Being an outstanding physician and lifelong learner requires stoking the flames of clinical curiosity. In Chiefs’ Inquiry Corner (CIC) we attempt to succinctly answer actual clinical questions that have been raised on the wards and in the clinics of NYU’s teaching hospitals. Our answers are not meant to be all encompassing or practice changing but rather to serve as springboards for further exploration. For those of us with short attention spans, we hope CIC satisfies that craving for a morsel of knowledge in a digestible format.
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Atropine and transcutaneous pacing are first line treatments for unstable bradycardia. In patients who do not respond to three doses of at least 0.5mg of atropine, additional pharmacologic measures can be taken while attempting to electrically pace the heart. Specifically, patients with infranodal block may not respond atropine’s cholinergic blockade, and may respond better to beta adrenergic stimulation. Both dopamine and epinephrine carry class IIb, level of evidence B guideline based recommendations as atropine alternatives in unstable bradyarrhythmias.
References: ACLS Bradycardia
The PIOPED-II study prospectively evaluated 824 patients and calculated the sensitivity and specificity of CT angiography in detecting acute pulmonary embolism to be 83% and 96% respectively. Of note, the study used a composite standard that included results of VQ scan showing high probability PE, abnormal findings on lower extremity ultrasound, and findings on pulmonary digital-subtraction angiography. Also of note, 51 patients were excluded because of poor image quality.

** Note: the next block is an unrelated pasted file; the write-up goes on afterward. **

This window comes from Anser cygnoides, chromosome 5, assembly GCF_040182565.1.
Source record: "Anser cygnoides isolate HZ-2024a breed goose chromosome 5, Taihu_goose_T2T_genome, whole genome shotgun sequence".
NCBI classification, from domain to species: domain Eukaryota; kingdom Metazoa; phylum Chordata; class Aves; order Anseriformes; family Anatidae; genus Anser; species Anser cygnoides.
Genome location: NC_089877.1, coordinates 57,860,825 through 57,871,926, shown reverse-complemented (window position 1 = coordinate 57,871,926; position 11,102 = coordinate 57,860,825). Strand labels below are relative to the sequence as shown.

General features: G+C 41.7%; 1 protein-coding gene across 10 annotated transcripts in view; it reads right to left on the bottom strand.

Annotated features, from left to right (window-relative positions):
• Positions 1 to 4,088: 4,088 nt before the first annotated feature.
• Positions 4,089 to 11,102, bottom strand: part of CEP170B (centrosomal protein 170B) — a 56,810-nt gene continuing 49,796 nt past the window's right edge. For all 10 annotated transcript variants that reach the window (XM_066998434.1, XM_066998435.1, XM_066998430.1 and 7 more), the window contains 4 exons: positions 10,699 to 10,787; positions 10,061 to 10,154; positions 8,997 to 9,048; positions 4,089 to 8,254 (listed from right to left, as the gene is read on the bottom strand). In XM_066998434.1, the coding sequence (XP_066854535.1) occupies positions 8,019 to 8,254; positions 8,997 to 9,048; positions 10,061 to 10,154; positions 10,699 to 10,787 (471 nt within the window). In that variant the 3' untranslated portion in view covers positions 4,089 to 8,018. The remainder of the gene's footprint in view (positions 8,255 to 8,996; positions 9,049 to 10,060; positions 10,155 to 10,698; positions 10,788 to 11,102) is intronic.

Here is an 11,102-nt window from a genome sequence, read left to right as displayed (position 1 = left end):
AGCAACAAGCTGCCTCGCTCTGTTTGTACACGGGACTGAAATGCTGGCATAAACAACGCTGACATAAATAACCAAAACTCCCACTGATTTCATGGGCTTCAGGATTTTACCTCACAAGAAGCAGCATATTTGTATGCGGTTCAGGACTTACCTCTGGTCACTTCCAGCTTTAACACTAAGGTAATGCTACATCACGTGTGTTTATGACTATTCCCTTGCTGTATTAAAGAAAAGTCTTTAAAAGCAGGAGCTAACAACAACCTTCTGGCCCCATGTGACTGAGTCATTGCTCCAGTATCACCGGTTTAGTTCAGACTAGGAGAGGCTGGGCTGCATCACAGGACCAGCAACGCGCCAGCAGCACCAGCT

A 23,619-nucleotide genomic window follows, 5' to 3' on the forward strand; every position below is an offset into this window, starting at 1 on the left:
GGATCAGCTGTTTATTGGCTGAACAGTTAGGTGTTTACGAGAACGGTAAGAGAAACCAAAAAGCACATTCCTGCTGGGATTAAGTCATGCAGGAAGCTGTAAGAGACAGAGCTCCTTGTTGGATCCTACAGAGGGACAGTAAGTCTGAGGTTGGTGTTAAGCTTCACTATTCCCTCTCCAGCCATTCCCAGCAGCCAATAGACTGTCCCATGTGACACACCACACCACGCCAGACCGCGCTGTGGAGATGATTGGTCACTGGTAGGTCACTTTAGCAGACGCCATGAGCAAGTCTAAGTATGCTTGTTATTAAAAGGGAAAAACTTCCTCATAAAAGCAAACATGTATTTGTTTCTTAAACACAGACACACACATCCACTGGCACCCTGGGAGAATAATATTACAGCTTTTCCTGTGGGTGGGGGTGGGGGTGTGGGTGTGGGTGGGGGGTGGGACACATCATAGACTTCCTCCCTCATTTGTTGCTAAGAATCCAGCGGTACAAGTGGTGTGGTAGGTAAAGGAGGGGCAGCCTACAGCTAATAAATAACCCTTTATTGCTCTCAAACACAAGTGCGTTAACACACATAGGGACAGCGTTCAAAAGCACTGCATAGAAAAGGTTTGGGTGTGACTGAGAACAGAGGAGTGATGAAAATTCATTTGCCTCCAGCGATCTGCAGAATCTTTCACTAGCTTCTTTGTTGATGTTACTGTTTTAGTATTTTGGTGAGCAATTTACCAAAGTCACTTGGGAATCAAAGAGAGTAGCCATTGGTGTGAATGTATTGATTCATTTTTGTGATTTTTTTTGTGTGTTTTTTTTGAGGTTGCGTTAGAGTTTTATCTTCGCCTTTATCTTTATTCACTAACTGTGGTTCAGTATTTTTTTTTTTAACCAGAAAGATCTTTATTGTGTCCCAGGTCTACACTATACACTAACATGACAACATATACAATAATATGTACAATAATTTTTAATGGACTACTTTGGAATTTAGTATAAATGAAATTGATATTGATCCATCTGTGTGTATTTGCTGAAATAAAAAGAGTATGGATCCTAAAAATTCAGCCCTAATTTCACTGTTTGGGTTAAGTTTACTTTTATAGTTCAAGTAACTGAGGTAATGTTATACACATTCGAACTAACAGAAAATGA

References: PIOPED-II Study
For immunocompetent adults, the Advisory Committee on Immunization Practices (ACIP) currently recommends one-time vaccination with PPSV23 (Pneumovax) at age 65 or after. Antibody titers wane 3-5 years after vaccination, therefore revaccinating at-risk older adults has been proposed. However repeat vaccine exposure may paradoxically decrease antibody responses. A 2016 systematic review summarized the results of several studies that tracked titers in patients given a primary vaccine versus those who were revaccinated. Results were mixed, but suggested that although titers transiently decrease after revaccination, there were no long term differences in titers between the two groups. Adverse reactions were a concern in those revaccinated within 5 years of the original dose, so a 5-year interval before revaccination seems appropriate. Regardless, the impact of such a strategy is unclear, with no large-scale studies yet on clinical outcomes. Also, as the ACIP currently doesn’t recommend revaccination, insurance coverage may be lacking.